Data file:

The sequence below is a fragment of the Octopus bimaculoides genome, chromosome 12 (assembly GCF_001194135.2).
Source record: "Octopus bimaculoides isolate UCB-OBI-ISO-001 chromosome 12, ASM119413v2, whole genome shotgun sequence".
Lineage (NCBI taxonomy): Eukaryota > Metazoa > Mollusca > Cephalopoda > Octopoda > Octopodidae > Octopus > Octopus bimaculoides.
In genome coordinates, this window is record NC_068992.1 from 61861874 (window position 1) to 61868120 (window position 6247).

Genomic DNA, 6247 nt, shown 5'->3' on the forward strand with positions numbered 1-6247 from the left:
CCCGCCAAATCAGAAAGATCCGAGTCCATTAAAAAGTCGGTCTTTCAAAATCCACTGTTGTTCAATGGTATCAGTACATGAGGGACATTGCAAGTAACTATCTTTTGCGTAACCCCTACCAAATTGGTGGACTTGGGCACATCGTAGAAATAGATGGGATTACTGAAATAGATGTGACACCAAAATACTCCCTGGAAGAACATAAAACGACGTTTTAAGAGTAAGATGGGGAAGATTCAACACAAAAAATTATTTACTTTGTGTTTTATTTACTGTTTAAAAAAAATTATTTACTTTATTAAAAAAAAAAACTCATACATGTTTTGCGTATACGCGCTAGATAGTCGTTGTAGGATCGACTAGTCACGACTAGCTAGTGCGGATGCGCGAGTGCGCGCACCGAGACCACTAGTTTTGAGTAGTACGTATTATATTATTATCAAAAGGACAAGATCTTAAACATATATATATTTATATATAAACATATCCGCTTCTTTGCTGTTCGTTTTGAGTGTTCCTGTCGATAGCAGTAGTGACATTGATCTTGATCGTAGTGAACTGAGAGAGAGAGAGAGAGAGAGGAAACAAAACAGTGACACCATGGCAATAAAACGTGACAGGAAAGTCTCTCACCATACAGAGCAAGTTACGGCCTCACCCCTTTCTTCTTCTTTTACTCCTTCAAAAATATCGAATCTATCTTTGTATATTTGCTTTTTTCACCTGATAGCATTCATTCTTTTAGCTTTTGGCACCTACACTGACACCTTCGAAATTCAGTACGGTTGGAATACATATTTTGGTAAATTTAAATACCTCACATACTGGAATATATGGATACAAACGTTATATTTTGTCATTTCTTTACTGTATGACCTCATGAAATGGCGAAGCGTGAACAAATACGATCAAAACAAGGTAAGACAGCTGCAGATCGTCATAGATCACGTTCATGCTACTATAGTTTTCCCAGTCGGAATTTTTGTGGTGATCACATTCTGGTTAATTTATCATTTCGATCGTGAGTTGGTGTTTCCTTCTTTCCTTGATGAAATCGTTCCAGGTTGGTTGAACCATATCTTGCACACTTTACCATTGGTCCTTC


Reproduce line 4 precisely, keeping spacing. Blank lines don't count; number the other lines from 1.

In genome coordinates, this window is record NC_068992.1 from 61861874 (window position 1) to 61868120 (window position 6247).